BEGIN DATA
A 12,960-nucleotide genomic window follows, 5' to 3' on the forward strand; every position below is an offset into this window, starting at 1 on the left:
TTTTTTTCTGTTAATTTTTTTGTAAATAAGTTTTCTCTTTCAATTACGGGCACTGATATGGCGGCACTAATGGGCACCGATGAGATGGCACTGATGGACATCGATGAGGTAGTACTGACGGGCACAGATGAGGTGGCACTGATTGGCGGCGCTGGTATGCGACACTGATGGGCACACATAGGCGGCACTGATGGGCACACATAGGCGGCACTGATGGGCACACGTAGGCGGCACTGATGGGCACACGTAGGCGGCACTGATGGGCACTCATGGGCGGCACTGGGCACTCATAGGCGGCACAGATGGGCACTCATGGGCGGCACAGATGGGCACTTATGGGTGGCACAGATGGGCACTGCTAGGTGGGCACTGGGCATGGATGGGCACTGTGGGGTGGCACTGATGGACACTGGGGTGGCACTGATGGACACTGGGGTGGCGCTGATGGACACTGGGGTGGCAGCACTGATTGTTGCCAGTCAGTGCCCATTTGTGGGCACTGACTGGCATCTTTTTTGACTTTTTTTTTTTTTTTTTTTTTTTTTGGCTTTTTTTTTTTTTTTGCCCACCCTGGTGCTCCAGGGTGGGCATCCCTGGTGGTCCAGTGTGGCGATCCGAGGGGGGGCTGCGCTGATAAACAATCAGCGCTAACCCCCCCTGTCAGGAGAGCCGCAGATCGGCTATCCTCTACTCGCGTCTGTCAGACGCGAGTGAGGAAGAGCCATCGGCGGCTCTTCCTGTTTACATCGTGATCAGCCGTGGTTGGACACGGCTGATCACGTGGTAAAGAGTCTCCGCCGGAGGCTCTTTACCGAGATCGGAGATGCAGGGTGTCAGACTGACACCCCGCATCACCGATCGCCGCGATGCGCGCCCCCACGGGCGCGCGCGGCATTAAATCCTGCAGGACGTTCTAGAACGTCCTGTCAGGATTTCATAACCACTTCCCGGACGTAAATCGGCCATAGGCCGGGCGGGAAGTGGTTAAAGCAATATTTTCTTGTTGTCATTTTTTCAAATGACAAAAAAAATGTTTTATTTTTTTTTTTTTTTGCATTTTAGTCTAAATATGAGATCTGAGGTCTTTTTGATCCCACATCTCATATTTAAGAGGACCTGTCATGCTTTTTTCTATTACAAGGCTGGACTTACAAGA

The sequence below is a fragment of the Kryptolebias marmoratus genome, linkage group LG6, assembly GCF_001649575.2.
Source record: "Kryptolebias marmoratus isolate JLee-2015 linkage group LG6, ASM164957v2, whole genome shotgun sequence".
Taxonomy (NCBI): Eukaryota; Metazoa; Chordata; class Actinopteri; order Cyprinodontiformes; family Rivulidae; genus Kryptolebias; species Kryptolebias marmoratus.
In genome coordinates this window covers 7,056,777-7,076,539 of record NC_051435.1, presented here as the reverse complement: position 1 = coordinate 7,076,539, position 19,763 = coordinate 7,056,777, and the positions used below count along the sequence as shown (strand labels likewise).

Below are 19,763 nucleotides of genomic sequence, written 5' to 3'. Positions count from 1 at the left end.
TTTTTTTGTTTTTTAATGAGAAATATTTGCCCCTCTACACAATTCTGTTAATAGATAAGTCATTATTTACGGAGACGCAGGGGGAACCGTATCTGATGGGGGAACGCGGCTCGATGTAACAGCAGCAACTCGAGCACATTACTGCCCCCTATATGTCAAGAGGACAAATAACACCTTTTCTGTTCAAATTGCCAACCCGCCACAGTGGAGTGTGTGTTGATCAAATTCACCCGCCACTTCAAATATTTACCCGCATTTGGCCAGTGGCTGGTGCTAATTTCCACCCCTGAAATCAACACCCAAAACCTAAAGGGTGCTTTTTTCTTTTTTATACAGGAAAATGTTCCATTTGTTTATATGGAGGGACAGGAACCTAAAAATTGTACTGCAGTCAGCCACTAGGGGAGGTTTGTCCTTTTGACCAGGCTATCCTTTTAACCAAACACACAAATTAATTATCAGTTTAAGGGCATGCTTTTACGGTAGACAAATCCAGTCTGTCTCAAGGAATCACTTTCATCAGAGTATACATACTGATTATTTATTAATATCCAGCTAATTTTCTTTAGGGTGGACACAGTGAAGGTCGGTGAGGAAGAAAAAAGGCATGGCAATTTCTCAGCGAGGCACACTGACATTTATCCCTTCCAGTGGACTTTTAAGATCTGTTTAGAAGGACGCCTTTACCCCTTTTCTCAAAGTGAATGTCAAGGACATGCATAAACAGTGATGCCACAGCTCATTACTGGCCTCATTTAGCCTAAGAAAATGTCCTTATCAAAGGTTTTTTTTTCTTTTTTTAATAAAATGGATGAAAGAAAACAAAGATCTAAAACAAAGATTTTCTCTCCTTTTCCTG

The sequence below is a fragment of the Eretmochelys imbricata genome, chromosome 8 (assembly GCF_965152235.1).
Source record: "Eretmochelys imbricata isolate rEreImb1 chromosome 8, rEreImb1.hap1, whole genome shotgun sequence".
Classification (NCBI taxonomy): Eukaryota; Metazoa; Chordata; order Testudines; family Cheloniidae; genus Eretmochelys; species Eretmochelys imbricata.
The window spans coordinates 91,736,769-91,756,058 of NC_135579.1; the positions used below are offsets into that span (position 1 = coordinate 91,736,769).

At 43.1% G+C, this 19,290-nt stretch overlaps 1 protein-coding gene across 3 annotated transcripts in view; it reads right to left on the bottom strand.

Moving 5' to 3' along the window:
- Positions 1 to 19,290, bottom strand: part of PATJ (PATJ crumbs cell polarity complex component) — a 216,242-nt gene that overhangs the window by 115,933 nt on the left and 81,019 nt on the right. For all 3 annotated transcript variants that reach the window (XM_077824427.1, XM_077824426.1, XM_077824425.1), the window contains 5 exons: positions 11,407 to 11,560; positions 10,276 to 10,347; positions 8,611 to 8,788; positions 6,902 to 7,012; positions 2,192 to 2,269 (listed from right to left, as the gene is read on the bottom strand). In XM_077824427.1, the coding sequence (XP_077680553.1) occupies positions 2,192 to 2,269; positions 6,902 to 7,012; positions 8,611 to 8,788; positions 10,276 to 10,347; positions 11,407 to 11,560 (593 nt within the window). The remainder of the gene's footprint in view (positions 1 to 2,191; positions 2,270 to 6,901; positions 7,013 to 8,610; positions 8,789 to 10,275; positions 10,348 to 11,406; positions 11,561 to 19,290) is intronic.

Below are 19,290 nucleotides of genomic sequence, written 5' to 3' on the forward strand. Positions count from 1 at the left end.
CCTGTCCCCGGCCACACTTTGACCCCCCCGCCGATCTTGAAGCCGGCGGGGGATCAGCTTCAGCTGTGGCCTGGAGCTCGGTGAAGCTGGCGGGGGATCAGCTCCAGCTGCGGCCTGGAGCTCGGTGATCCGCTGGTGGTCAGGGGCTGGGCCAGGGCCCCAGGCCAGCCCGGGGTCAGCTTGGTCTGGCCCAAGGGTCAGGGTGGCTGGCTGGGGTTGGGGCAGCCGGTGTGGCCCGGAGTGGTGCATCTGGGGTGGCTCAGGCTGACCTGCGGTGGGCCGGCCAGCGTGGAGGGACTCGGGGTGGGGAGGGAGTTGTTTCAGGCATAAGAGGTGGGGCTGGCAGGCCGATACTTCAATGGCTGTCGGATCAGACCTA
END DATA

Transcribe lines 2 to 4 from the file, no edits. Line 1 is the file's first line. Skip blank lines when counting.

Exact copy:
TTTTTTTCTGTTAATTTTTTTGTAAATAAGTTTTCTCTTTCAATTACGGGCACTGATATGGCGGCACTAATGGGCACCGATGAGATGGCACTGATGGACATCGATGAGGTAGTACTGACGGGCACAGATGAGGTGGCACTGATTGGCGGCGCTGGTATGCGACACTGATGGGCACACATAGGCGGCACTGATGGGCACACATAGGCGGCACTGATGGGCACACGTAGGCGGCACTGATGGGCACACGTAGGCGGCACTGATGGGCACTCATGGGCGGCACTGGGCACTCATAGGCGGCACAGATGGGCACTCATGGGCGGCACAGATGGGCACTTATGGGTGGCACAGATGGGCACTGCTAGGTGGGCACTGGGCATGGATGGGCACTGTGGGGTGGCACTGATGGACACTGGGGTGGCACTGATGGACACTGGGGTGGCGCTGATGGACACTGGGGTGGCAGCACTGATTGTTGCCAGTCAGTGCCCATTTGTGGGCACTGACTGGCATCTTTTTTGACTTTTTTTTTTTTTTTTTTTTTTTTTGGCTTTTTTTTTTTTTTTGCCCACCCTGGTGCTCCAGGGTGGGCATCCCTGGTGGTCCAGTGTGGCGATCCGAGGGGGGGCTGCGCTGATAAACAATCAGCGCTAACCCCCCCTGTCAGGAGAGCCGCAGATCGGCTATCCTCTACTCGCGTCTGTCAGACGCGAGTGAGGAAGAGCCATCGGCGGCTCTTCCTGTTTACATCGTGATCAGCCGTGGTTGGACACGGCTGATCACGTGGTAAAGAGTCTCCGCCGGAGGCTCTTTACCGAGATCGGAGATGCAGGGTGTCAGACTGACACCCCGCATCACCGATCGCCGCGATGCGCGCCCCCACGGGCGCGCGCGGCATTAAATCCTGCAGGACGTTCTAGAACGTCCTGTCAGGATTTCATAACCACTTCCCGGACGTAAATCGGCCATAGGCCGGGCGGGAAGTGGTTAAAGCAATATTTTCTTGTTGTCATTTTTTCAAATGACAAAAAAAATGTTTTATTTTTTTTTTTTTTTGCATTTTAGTCTAAATATGAGATCTGAGGTCTTTTTGATCCCACATCTCATATTTAAGAGGACCTGTCATGCTTTTTTCTATTACAAGGCTGGACTTACAAGA

The sequence below is a fragment of the Kryptolebias marmoratus genome, linkage group LG6, assembly GCF_001649575.2.
Source record: "Kryptolebias marmoratus isolate JLee-2015 linkage group LG6, ASM164957v2, whole genome shotgun sequence".